Bottom line: Doubt sometimes tempts us, but there is one thing we cannot doubt: Jesus' compassion.
I am sure you have heard of the Scottish novelist, Robert Louis Stevenson. He not only wrote wonderful adventure stories, like "Treasure Island," but more serious works such as "The Strange Case of Dr Jekyll and Mr Hyde." In that novel, he explored the odd combination of good and evil in one person.
As Stevenson observed dramatically, a human being can have high aspirations and at the same time do horrendous things. The existence of so much evil and cruelty made Stevenson wonder if God really exists. All of his doubts came together when he first met a leper. Lepers not only suffered a painful physical condition; they often faced harsh, even cruel treatment. How can a good God allow such suffering and cruelty? Before I tell you about Stevenson's encounter with a leper, I would like to give a short description of the disease:
"Leprosy is a slowly progressing bacterial infection that affects the skin, peripheral nerves in the hands and feet, and mucous membranes of the nose, throat, and eyes. Destruction of the nerve endings causes the the affected areas to lose sensation. Occasionally, because of the loss of feeling, the fingers and toes become mutilated and fall off, causing the deformities that are typically associated with the disease."
The medical description gives some idea of the horror of leprosy. The horror was heightened because Robert Louis Stevenson first met a leper in a beautiful setting - the Hawaiian Island of Molokai. In the nineteenth century - before they had any cure for leprosy - they simply banished them to remote places. When Stevenson visited the lepers' colony on Molokai, it shocked him and made him question God's existence. Stevenson wrote that he saw "abominable deformations of our common manhood ... a population as only now and then surrounds us in the horror of a nightmare ... the butt-ends of human beings lying there almost unrecognizable but still breathing, still thinking, still remembering ... a pitiful place to visit, a hell to dwell in."
Stevenson probably would have given in to depression, even despair, if he had not seen something else. On that same island, a group of Christians had established a clinic to care for the lepers. Among those Christians was a priest from Belgium, Fr. Damien Joseph de Veuster. The life of Fr. Damien inspired Stevenson so much that wrote a lengthy letter defending him against accusations and predicting his canonization. His predictions were accurate: In 1995 Pope John Paul beatified Fr. Damien. He is now known as Blessed Damien of Molokai. The compassion of Blessed Damien deeply impressed Stevenson.
Today we see the greatest example of compassion. Remember that, at the time of Jesus, leprosy was more than a hideous physical disease. It also brought painful social and religious consequences: The leper had to keep his distance from others, wear a bell and cry out, "unclean, unclean." Perhaps most cruel, he was cut off from the consolation of religious rites. Jesus did something extraordinary, really unthinkable. He reached across that social division and touched the leper. By touching the man, Jesus contaminated himself. St. Matthew says, "he took our infirmities upon himself." Jesus did this because he saw beyond the disfigurement of leprosy. He saw the worth of the person - in spite of external deformity and internal decay.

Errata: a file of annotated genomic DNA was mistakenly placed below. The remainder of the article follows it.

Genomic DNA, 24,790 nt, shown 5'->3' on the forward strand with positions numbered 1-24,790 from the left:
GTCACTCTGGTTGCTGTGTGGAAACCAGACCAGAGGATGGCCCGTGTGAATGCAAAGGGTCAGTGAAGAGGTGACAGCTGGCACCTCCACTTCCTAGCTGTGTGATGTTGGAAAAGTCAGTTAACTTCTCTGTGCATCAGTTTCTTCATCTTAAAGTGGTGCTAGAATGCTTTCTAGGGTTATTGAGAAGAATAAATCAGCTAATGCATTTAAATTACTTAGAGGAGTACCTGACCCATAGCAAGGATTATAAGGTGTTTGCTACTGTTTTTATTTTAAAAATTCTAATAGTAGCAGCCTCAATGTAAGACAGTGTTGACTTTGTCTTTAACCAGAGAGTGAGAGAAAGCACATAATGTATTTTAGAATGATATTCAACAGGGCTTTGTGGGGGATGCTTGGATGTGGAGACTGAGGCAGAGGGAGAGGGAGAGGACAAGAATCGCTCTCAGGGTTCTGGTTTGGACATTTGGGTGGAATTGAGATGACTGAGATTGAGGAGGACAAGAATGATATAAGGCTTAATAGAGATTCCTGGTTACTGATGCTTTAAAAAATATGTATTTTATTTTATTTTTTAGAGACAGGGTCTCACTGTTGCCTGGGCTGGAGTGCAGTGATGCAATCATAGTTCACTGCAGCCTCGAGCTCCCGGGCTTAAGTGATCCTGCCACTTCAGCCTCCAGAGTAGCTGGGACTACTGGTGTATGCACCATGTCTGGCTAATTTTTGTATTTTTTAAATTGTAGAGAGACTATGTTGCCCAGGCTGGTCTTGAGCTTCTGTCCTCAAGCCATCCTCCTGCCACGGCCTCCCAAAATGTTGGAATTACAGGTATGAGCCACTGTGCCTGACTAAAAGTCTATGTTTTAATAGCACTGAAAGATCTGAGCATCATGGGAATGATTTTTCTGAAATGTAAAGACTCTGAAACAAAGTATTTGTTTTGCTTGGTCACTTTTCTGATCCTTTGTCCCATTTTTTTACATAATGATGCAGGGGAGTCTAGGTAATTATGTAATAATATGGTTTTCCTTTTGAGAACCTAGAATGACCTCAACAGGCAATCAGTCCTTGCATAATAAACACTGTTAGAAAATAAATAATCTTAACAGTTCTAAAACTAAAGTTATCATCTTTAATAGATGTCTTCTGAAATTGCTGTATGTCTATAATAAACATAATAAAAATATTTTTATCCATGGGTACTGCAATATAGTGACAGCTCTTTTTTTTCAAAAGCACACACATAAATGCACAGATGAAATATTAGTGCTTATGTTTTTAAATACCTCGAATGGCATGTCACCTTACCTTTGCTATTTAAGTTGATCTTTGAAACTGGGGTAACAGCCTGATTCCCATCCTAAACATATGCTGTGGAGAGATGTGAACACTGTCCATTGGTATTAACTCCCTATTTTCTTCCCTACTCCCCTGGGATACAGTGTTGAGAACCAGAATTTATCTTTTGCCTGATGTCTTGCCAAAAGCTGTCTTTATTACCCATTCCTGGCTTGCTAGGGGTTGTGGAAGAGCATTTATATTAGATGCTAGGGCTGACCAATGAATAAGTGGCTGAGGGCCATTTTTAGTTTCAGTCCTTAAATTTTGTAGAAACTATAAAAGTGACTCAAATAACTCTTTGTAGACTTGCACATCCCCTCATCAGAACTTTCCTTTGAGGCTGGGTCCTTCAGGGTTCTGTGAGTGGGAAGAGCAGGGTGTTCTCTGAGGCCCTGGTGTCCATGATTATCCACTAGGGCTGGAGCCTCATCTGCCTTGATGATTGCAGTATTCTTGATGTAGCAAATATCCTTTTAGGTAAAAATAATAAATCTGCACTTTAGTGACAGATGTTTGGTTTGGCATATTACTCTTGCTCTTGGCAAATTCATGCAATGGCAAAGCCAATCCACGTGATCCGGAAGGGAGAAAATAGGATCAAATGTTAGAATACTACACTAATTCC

Jesus' compassion challenges us. Not that leprosy holds terror today. Thanks be to God, we now have medicines that effectively treat the disease. We do, nevertheless, meet people who suffer from a deeper form of leprosy - an internal disfigurement. I can think of people I shy away from. No one in this congregation, of course - but, then, this homily is not a public confession. :)
I would like to mention one person whom we shy away from. His disfigurements make us unwilling to look at him. We have, in fact, lived with him all our lives. I think you know who I mean. Robert Louis Stevenson wrote about him in "The Strange Case of Dr. Jekyll and Mr. Hyde." Like the noble Dr. Jekyll, an ignoble being lurks inside. We keep that part hidden - maybe even from our own selves. That's understandable, but it could be a fatal mistake.
Today's Gospel contains a simple, powerful prayer: "If you wish, you can make me clean." Doubt sometimes tempts us, but there is one thing we cannot doubt: Jesus' compassion. He is willing to take our illness, our infirmity upon himself. In doing so, he can help us show compassion to others. Robert Louis Stevenson glimpsed that compassion when he visited the island of Molokai. It enabled him to overcome his doubts and express his faith in God.
I would like to conclude this homily by reading what Stevenson wrote in the guest book at Molokai. He composed a spontaneous poem, where he admits that he was tempted to deny God. The beauty of compassion, however, caused him to fall silent and adore God. Here is the poem:
To see the infinite pity of this place
The mangled limb, the devastated face,
The innocent sufferer smiling at the rod
A fool was tempted to deny his God.
He sees, he shrinks. But if he gazes again.
Lo, beauty springing from the breast of pain!
He marks the cisterns on the mournful shores;
And even a fool is silent and adores."
General Intercessions for Sixth Ordinary Sunday (from Priests for Life)
From the Archives:
Seapadre Homilies: Cycle A, Cycle B, Cycle C
Bulletin (Analysis of President Obama's statement: "There's no god who condones taking the life of an innocent human being." - National Prayer Breakfast, February 5, 2009)
Pictures from Peru
(Major Robert D. Lindenau Tutoring Program)
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